Cannabis plants are resilient. The plant grows successfully all over the globe in many different climates—it’s called “weed” for a reason.
But many problems can arise when growing cannabis, both indoors and outdoors. Bad weather, bugs, nutrient deficiencies, improper watering, and many other issues can pop up.
Many issues can arise when growing weed: discoloration of leaves is usually a sign of nutrient deficiency; tiny spots or webbing can mean a bug infestation; stunted growth can be a root problem.
Check out these articles on specific topics on how to troubleshoot issues with marijuana plants:
|Marijuana plant nutrient deficiencies|
|Identifying bud rot, mold, and root rot on marijuana plants|
|How to get rid of pests and little bugs in weed plants|
|How to keep animals out of your outdoor cannabis garden|
Common mistakes when growing marijuana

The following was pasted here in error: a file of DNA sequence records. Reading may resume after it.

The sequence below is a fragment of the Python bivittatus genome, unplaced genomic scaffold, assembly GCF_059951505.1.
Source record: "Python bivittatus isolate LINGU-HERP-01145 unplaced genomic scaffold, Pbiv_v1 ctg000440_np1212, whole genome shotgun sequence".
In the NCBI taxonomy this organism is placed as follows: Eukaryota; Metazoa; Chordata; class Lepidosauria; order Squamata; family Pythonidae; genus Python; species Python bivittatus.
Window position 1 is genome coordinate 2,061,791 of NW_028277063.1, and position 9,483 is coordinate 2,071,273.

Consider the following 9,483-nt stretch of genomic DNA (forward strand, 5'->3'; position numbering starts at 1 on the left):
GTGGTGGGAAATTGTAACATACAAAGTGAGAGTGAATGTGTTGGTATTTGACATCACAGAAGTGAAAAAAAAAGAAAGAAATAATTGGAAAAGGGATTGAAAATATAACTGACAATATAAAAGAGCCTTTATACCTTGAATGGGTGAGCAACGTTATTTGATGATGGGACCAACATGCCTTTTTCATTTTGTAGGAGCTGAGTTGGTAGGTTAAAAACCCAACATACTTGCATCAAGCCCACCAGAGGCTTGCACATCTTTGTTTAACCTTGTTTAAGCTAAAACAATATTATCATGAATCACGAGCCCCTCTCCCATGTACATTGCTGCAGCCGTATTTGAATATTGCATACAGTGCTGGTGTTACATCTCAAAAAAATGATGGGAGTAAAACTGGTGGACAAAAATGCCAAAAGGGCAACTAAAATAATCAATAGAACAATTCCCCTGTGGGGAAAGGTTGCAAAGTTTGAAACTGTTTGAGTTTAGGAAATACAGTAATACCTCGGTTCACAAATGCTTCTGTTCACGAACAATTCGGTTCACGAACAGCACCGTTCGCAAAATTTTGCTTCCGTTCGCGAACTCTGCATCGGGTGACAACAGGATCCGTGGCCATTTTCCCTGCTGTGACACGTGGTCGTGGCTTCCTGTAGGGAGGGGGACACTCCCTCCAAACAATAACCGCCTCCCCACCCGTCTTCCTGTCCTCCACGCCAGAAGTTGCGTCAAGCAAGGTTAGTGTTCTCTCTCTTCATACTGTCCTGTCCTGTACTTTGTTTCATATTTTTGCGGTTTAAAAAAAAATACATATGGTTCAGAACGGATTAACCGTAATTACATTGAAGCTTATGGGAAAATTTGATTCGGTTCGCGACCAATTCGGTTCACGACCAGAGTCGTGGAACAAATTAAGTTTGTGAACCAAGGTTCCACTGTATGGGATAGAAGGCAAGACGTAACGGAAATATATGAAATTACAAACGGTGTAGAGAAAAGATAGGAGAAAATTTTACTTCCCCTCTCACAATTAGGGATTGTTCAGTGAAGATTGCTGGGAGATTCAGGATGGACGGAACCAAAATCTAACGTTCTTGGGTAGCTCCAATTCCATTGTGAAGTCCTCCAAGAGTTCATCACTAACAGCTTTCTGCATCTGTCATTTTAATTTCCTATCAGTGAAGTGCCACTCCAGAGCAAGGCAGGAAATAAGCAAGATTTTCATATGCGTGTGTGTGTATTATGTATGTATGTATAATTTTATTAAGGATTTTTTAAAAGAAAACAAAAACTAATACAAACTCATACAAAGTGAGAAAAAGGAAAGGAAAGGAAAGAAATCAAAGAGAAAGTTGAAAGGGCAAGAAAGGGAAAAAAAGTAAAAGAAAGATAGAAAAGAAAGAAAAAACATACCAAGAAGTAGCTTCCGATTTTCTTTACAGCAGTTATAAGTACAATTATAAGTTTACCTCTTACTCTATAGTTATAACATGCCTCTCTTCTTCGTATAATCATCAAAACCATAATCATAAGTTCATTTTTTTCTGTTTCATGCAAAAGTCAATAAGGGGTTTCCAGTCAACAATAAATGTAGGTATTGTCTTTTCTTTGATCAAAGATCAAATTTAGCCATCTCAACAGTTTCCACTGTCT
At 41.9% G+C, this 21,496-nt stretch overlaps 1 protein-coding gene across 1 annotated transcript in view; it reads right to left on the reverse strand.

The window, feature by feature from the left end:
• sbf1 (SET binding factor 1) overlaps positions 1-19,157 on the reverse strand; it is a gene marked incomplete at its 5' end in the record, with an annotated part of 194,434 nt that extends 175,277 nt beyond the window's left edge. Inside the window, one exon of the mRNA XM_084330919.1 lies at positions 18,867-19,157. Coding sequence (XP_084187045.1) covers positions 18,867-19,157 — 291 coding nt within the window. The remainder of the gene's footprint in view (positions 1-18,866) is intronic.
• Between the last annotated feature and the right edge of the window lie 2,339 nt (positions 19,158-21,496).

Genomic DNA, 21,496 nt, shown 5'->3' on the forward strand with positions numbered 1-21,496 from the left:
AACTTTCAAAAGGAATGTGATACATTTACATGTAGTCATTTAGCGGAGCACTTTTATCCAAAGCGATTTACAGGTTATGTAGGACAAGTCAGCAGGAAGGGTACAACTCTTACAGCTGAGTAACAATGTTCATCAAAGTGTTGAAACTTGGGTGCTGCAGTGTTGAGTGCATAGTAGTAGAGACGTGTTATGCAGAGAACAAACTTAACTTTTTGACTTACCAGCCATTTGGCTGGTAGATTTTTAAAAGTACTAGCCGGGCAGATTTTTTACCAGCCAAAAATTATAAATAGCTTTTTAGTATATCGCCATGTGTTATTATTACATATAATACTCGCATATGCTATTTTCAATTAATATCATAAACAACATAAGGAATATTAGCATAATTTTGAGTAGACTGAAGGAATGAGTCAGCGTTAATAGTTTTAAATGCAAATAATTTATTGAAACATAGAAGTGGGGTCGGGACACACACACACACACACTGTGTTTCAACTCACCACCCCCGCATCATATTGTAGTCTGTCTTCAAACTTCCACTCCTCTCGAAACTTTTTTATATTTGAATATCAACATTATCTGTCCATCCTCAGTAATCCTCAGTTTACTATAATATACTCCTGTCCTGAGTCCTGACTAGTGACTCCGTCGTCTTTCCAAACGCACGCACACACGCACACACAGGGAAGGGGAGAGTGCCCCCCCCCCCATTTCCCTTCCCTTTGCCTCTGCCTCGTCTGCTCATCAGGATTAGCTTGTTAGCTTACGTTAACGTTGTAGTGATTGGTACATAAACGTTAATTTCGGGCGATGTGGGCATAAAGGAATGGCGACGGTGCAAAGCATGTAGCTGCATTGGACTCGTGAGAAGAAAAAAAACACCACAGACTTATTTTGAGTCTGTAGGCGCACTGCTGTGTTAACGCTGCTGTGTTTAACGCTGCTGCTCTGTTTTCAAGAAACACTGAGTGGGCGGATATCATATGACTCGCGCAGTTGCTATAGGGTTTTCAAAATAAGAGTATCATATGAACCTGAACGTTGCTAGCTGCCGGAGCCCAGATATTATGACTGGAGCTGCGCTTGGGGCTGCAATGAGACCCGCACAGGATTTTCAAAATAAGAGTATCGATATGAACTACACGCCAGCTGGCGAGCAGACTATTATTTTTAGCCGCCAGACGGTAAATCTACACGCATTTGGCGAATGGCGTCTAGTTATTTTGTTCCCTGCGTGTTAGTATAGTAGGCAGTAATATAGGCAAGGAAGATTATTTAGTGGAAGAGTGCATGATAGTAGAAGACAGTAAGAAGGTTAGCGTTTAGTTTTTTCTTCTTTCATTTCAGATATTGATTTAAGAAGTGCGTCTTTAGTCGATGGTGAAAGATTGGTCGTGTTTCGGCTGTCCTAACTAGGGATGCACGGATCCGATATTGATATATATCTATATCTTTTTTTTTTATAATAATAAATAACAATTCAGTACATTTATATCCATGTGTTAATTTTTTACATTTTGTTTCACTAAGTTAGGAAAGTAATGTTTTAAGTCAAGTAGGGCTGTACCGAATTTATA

Here are some common mistakes newbie weed growers make.
Overwatering cannabis plants
New growers are often guilty of giving their new weed plants too much love. As we’ve mentioned before, it’s called weed for a reason—a lot of times the answer is to just let the plant be.
This can manifest in overwatering. A new grower may overthink watering and water too much.
But the drying out of soil is important too—that’s how roots pull oxygen out of soil and into the plant. Additionally, standing water can stay in soil and cause root rot if not given enough time to dry out.
Remember to only water a plant if the soil is dry 1-2 inches down.
Too many nutrients
Similar to overwatering, beginning growers also have the tendency to give plants too many nutrients. A common misconception is that more nutrients equals bigger plants, so just keep adding more and more!
This is a bad idea and will quickly lead to nutrient lockout or other nutrient deficiencies. Nutrient lockout occurs when a weed plant can’t take in any more nutrients.
A weed plant needs the correct balance of nutrients for it to grow properly and be healthy. If anything, err of the side of too little nutrients—it’s a lot harder to correct a plant with too many nutrients than to add more. Keep in mind that organic nutrients are a little more forgiving.
Also, keep an eye on the pH of water you use on your weed plants. This overlooked aspect can quickly lead to big problems.